The same-sex marriage cases are complex because they involved a variety of constitutional issues, a series of procedural complexities, and then some scheduling considerations — such as who is to line up on which side of any granted case. If the Court is prepared to hear one or more of the cases, they still may want to re-write the questions in a form that they prefer to address, and that usually takes a bit of time. Although some of the Justices presumably have spent some time thinking about these cases, and perhaps having their clerks read some of the papers (and maybe doing so themselves), Friday’s Conference was very likely the first time that all nine Justices had a group conversation about them.
If granting any cases was going to be easy, the chances are that an order saying so would have come out by early in the afternoon. The fact that no order emerged until after 3 p.m. was the strongest indication that the Court had been spending extra time on these ten cases, without reaching a conclusion. It would not have taken much time to write the order on the two cases that did get granted.
On the two cases that the Justices did grant, the human gene patent case shapes up as a major case with potentially wide impact on scientific research, medical practice, and women’s health, in particular. The case involves the extraction of DNA from human body cells, in the form of “isolated” biological material, for purposes of study. An examination of mutant forms of two genes that are now held under patent monopolies can give a strong indication of whether a woman is at risk for hereditary breast or ovarian cancer.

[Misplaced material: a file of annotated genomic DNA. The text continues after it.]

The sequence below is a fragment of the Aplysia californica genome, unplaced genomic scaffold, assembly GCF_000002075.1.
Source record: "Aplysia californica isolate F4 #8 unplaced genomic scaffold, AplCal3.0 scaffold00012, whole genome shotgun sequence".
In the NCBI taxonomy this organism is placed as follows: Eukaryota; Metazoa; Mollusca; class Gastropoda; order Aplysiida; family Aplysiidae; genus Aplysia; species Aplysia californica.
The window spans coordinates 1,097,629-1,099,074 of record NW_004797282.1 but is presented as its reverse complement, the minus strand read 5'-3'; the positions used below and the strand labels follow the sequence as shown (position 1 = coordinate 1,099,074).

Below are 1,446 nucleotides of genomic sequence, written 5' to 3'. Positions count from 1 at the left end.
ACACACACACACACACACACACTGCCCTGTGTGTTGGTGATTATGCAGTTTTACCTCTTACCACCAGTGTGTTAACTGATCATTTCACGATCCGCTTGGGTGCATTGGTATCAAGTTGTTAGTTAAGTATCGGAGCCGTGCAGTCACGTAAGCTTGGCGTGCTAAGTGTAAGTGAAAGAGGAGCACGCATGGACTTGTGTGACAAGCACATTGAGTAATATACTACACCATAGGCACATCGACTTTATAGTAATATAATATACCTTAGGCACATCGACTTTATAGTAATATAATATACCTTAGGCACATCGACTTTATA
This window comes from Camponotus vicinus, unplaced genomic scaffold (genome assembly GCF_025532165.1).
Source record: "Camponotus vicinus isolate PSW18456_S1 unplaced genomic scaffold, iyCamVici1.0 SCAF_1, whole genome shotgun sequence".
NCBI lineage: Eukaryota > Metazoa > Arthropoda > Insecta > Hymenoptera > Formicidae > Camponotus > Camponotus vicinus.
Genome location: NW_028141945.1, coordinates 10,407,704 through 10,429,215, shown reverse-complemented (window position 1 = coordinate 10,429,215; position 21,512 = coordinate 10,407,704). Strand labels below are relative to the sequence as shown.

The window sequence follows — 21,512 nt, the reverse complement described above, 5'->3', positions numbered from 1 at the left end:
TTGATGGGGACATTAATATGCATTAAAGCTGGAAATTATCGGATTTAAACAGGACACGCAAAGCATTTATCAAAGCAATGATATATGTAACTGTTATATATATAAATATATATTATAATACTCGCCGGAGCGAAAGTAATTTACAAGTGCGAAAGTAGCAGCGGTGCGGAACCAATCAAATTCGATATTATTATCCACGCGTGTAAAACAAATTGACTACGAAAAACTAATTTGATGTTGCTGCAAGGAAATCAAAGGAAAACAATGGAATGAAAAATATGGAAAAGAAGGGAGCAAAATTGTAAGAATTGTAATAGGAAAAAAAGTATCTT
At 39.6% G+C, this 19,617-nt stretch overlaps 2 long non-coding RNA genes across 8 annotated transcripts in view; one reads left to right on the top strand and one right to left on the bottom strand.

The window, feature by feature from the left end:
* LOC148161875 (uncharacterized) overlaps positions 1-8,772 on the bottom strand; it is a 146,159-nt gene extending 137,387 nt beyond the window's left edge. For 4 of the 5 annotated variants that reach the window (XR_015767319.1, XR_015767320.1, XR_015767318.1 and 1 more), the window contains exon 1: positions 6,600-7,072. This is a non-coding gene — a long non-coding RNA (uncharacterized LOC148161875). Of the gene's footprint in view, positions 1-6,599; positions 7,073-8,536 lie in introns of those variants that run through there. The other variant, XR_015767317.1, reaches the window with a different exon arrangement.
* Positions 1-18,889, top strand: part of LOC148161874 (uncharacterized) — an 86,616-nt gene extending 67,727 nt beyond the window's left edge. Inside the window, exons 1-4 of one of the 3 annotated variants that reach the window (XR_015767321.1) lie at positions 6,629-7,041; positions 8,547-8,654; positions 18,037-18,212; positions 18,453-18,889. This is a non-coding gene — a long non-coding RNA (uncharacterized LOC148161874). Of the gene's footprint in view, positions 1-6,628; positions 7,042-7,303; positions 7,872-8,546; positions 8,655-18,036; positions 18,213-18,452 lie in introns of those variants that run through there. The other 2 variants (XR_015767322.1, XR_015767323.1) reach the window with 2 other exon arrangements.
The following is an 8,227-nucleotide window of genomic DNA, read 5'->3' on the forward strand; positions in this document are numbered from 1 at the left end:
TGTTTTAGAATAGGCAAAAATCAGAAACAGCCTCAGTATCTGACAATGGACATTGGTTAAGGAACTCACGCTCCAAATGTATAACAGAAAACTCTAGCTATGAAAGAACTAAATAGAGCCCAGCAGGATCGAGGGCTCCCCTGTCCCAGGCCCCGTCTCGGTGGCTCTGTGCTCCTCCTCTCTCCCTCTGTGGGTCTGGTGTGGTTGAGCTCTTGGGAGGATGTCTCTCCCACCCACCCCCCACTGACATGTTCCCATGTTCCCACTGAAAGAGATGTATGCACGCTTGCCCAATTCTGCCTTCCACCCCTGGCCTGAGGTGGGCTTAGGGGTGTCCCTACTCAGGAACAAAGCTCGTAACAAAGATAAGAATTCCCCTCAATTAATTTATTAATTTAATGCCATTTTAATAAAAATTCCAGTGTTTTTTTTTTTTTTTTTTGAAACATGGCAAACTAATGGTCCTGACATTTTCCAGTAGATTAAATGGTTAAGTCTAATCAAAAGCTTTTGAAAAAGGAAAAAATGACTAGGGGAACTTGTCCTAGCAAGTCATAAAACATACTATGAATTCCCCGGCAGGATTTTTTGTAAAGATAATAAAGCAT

This case was before the Justices last Term, but the Court, rather than grant review of the human gene patentability, sent the case back to the specialized patent court — the Federal Circuit Court — for a new look in the wake of a decision last Term limiting the opportunity to patent claimed inventions on the application of the laws of nature. An invention that is nothing more than a recitation of a law of nature is not eligible for a patent; the Court said there must be a clear application of such a law, perhaps in a research or diagnostic setting, before it could be eligible for a patent.
When the case returned to the Federal Circuit, it once again ruled that “isolated DNA” was patentable. In taking the case back to the Supreme Court this Term, a group of doctors, researchers, clinicians, and geneticists and their organizations asked the Court not only to rule on whether a human gene can be patented, but also whether the Federal Circuit was wrong in upholding a method patent held by Myriad Genetics, and whether it also was wrong in setting a narrow definition of who may sue to challenge the legality of a patent. The Justices, in granting review, limited their review to the single issue of gene patentability.
The second case granted Friday is also a reprise of prior activity on a similar issue two Terms ago, along with some earlier Court precedents in the field of claims of harm done from drugs, medical devices or other consumer products. The issue in the case is whether federal law bars lawsuits claiming that a drug made by a generic manufacturer was defective in its design. A generic firm, Mutual Pharmaceutical Co., Inc., told the Court in its petition for review that the First Circuit Court was wrong in concluding that a generic company whose design had been challenged in court could avoid conflicting with federal law by simply ceasing to make its products.
It appears that both of the cases will be scheduled for oral argument in March.